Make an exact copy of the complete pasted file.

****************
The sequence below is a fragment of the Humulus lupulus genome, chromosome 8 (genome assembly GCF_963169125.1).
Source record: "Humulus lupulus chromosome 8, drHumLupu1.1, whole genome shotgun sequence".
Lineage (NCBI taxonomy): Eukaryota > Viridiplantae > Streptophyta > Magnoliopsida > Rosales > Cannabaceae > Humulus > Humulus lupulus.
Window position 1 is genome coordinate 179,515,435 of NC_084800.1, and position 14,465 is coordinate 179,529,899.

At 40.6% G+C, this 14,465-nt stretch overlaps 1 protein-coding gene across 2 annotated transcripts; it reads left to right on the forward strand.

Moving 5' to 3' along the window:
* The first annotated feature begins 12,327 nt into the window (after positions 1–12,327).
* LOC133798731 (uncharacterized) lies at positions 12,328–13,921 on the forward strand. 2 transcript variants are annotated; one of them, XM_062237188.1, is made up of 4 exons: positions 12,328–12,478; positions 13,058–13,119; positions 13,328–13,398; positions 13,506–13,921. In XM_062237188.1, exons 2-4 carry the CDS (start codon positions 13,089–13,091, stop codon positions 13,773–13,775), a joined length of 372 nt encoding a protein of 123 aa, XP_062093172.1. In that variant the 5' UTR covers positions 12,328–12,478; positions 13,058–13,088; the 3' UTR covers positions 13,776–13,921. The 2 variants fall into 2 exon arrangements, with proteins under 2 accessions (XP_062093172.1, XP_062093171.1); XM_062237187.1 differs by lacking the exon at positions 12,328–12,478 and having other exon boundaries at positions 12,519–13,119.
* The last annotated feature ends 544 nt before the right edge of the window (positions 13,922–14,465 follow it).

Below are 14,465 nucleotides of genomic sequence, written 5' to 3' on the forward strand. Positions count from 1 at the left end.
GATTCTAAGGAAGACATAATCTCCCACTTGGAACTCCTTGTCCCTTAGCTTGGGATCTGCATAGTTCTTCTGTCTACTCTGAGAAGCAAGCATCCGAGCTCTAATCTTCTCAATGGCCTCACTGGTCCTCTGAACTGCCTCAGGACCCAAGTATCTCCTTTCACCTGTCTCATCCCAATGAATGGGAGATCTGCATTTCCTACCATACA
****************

The sequence below is a fragment of the Humulus lupulus genome, chromosome 8 (genome assembly GCF_963169125.1).
Source record: "Humulus lupulus chromosome 8, drHumLupu1.1, whole genome shotgun sequence".
Lineage (NCBI taxonomy): Eukaryota > Viridiplantae > Streptophyta > Magnoliopsida > Rosales > Cannabaceae > Humulus > Humulus lupulus.
Window position 1 is genome coordinate 179,515,435 of NC_084800.1, and position 14,465 is coordinate 179,529,899.

At 40.6% G+C, this 14,465-nt stretch overlaps 1 protein-coding gene across 2 annotated transcripts; it reads left to right on the forward strand.

Moving 5' to 3' along the window:
* The first annotated feature begins 12,327 nt into the window (after positions 1–12,327).
* LOC133798731 (uncharacterized) lies at positions 12,328–13,921 on the forward strand. 2 transcript variants are annotated; one of them, XM_062237188.1, is made up of 4 exons: positions 12,328–12,478; positions 13,058–13,119; positions 13,328–13,398; positions 13,506–13,921. In XM_062237188.1, exons 2-4 carry the CDS (start codon positions 13,089–13,091, stop codon positions 13,773–13,775), a joined length of 372 nt encoding a protein of 123 aa, XP_062093172.1. In that variant the 5' UTR covers positions 12,328–12,478; positions 13,058–13,088; the 3' UTR covers positions 13,776–13,921. The 2 variants fall into 2 exon arrangements, with proteins under 2 accessions (XP_062093172.1, XP_062093171.1); XM_062237187.1 differs by lacking the exon at positions 12,328–12,478 and having other exon boundaries at positions 12,519–13,119.
* The last annotated feature ends 544 nt before the right edge of the window (positions 13,922–14,465 follow it).

Below are 14,465 nucleotides of genomic sequence, written 5' to 3' on the forward strand. Positions count from 1 at the left end.
GATTCTAAGGAAGACATAATCTCCCACTTGGAACTCCTTGTCCCTTAGCTTGGGATCTGCATAGTTCTTCTGTCTACTCTGAGAAGCAAGCATCCGAGCTCTAATCTTCTCAATGGCCTCACTGGTCCTCTGAACTGCCTCAGGACCCAAGTATCTCCTTTCACCTGTCTCATCCCAATGAATGGGAGATCTGCATTTCCTACCATACA